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The Pod Cafe in the Deakin Centre is now subject to a bacon ban Share CommentsA manager at Pod Cafe at the Deakin conference centre told the Cambridge News of his fury and said the new rules imposed earlier this month had hit business.Addenbrooke’s said it had suspended the frying of food due to the “excessive smell of fried food” leaking into training rooms and the main atrium at the Deakin Centre.The hospital said other restaurants on its campus are still selling fried food, but the Pod Cafe would not be allowed to until the extraction system had been upgraded.The manager at the cafe, who did not want to be named, said: “To tell you the truth we have been told to stop cooking bacon,
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the reason why, I haven’t got to the end of it.”We are just trying to make a living.”An HR manager told me at the beginning of the month on November 6. It does affect business, of course. I’m not happy at all.”The North Pole ice rink is opening todayThe restaurant source said at first the staff believed it was because of a problem with the extractor fan but have since been told that once the extractor is fixed, the ban would still be in place.The source said: “We are fixing that [extractor] and asked ‘can we use bacon’ and were told it’s not a possibility. It doesn’t make sense to me.”The Deakin Centre provides medical training,
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and staff development and learning programmes.Addenbrooke’s Hospital responds to ‘bacon ban’ claims A spokesman for Addenbrooke’s Hospital said it had acted after comments from users at the training centre.The spokesman said: “We have suspended the frying of food in The Pod Caf at the Deakin Centre until such time as the extraction system can be upgraded.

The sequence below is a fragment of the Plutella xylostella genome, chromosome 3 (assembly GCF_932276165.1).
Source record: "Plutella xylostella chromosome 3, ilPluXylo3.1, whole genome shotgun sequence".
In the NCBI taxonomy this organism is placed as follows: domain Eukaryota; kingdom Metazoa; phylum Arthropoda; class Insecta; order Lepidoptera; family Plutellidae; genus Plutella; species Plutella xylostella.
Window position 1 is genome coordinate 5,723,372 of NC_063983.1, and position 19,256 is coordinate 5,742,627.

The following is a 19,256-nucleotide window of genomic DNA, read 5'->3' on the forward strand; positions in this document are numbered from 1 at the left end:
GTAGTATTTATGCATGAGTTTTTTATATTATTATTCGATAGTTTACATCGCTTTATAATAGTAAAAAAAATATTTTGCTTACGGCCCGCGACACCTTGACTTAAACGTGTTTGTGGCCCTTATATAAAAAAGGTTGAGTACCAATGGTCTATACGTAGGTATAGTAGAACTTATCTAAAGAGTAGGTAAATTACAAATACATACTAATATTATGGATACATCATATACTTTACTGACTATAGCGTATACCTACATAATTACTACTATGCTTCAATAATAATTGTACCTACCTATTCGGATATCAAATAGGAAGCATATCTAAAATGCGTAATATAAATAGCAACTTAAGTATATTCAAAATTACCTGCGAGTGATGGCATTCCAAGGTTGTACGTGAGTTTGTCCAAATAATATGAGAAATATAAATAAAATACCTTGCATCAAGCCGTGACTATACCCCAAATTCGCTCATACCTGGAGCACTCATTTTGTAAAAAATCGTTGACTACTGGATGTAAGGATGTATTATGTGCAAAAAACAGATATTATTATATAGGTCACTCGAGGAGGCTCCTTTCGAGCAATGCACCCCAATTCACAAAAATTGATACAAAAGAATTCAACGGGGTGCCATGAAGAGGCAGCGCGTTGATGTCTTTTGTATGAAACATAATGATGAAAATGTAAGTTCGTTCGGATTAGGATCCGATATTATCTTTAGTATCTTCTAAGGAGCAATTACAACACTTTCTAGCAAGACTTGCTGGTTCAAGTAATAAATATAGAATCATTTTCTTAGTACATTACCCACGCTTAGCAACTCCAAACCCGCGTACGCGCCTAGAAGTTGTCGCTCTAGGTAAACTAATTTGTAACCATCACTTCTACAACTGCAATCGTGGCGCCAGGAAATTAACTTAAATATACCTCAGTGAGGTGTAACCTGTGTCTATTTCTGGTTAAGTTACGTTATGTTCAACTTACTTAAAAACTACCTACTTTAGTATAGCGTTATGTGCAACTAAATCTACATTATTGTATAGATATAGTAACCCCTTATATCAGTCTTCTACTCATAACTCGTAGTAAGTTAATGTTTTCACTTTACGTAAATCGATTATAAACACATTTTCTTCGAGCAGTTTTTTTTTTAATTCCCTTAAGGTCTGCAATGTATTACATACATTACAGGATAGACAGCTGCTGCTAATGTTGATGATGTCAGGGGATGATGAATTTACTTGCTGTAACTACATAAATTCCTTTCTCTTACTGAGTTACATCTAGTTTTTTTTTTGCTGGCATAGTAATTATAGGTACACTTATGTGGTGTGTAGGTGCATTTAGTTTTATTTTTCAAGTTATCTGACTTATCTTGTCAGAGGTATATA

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I just couldn’t help but feel sad as I read “American Sniper,” the autobiography of recently slain Navy SEAL Chris Kyle.

He survived multiple deployments to Iraq, spending the majority of his time in the thick of battle, only to be killed by a man he was trying to help after returning home.

The only silver lining to the tragedy is that it happened after his departure from the Navy and war, so that he had several years to rebuild family relationships that fell by the wayside while he served his country. But still. Sad. military history, with more than 150 confirmed kills during his four deployments. The true number may be even higher.

He humbly attributes this distinction to a wealth of opportunity and luck. Whatever it was, the insurgents saw fit to place a bounty on his head and give him the nickname al Shaitan Ramadi, the Devil of Ramadi. Not too shabby a legacy in the war on terror.